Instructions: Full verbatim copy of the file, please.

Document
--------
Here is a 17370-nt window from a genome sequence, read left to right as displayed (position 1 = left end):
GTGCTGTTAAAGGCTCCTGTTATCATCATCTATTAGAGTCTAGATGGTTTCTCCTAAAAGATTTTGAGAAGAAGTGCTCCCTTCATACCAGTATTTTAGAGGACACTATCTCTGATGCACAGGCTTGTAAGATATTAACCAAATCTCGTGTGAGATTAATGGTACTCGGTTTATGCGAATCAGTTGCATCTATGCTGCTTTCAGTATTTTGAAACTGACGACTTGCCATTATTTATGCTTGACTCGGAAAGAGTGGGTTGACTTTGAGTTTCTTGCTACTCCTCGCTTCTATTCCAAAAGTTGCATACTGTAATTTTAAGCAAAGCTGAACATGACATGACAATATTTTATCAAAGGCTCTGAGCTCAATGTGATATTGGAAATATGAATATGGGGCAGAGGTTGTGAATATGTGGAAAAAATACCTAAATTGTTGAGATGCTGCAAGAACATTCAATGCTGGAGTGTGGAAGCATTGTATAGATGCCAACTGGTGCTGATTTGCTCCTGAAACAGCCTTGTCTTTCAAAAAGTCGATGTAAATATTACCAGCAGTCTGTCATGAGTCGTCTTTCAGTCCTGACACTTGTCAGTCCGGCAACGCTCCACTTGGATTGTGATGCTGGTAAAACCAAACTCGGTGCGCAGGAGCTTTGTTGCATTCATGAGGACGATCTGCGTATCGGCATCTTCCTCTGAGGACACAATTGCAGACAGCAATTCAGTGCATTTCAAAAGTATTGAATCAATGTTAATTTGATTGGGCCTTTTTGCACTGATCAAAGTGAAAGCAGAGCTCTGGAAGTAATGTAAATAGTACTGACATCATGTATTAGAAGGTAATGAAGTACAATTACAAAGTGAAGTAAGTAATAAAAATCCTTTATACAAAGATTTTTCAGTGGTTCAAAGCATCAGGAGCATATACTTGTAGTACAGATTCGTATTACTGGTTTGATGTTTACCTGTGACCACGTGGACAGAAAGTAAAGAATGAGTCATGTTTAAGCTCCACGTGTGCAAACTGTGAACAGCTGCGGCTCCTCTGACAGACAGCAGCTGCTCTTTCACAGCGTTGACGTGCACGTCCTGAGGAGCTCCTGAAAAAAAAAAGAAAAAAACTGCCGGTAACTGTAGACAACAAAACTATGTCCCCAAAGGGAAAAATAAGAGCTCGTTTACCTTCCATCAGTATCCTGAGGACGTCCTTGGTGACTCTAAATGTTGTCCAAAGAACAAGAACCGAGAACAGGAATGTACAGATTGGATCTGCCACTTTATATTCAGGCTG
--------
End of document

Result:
Here is a 17370-nt window from a genome sequence, read left to right as displayed (position 1 = left end):
GTGCTGTTAAAGGCTCCTGTTATCATCATCTATTAGAGTCTAGATGGTTTCTCCTAAAAGATTTTGAGAAGAAGTGCTCCCTTCATACCAGTATTTTAGAGGACACTATCTCTGATGCACAGGCTTGTAAGATATTAACCAAATCTCGTGTGAGATTAATGGTACTCGGTTTATGCGAATCAGTTGCATCTATGCTGCTTTCAGTATTTTGAAACTGACGACTTGCCATTATTTATGCTTGACTCGGAAAGAGTGGGTTGACTTTGAGTTTCTTGCTACTCCTCGCTTCTATTCCAAAAGTTGCATACTGTAATTTTAAGCAAAGCTGAACATGACATGACAATATTTTATCAAAGGCTCTGAGCTCAATGTGATATTGGAAATATGAATATGGGGCAGAGGTTGTGAATATGTGGAAAAAATACCTAAATTGTTGAGATGCTGCAAGAACATTCAATGCTGGAGTGTGGAAGCATTGTATAGATGCCAACTGGTGCTGATTTGCTCCTGAAACAGCCTTGTCTTTCAAAAAGTCGATGTAAATATTACCAGCAGTCTGTCATGAGTCGTCTTTCAGTCCTGACACTTGTCAGTCCGGCAACGCTCCACTTGGATTGTGATGCTGGTAAAACCAAACTCGGTGCGCAGGAGCTTTGTTGCATTCATGAGGACGATCTGCGTATCGGCATCTTCCTCTGAGGACACAATTGCAGACAGCAATTCAGTGCATTTCAAAAGTATTGAATCAATGTTAATTTGATTGGGCCTTTTTGCACTGATCAAAGTGAAAGCAGAGCTCTGGAAGTAATGTAAATAGTACTGACATCATGTATTAGAAGGTAATGAAGTACAATTACAAAGTGAAGTAAGTAATAAAAATCCTTTATACAAAGATTTTTCAGTGGTTCAAAGCATCAGGAGCATATACTTGTAGTACAGATTCGTATTACTGGTTTGATGTTTACCTGTGACCACGTGGACAGAAAGTAAAGAATGAGTCATGTTTAAGCTCCACGTGTGCAAACTGTGAACAGCTGCGGCTCCTCTGACAGACAGCAGCTGCTCTTTCACAGCGTTGACGTGCACGTCCTGAGGAGCTCCTGAAAAAAAAAAGAAAAAAACTGCCGGTAACTGTAGACAACAAAACTATGTCCCCAAAGGGAAAAATAAGAGCTCGTTTACCTTCCATCAGTATCCTGAGGACGTCCTTGGTGACTCTAAATGTTGTCCAAAGAACAAGAACCGAGAACAGGAATGTACAGATTGGATCTGCCACTTTATATTCAGGCTG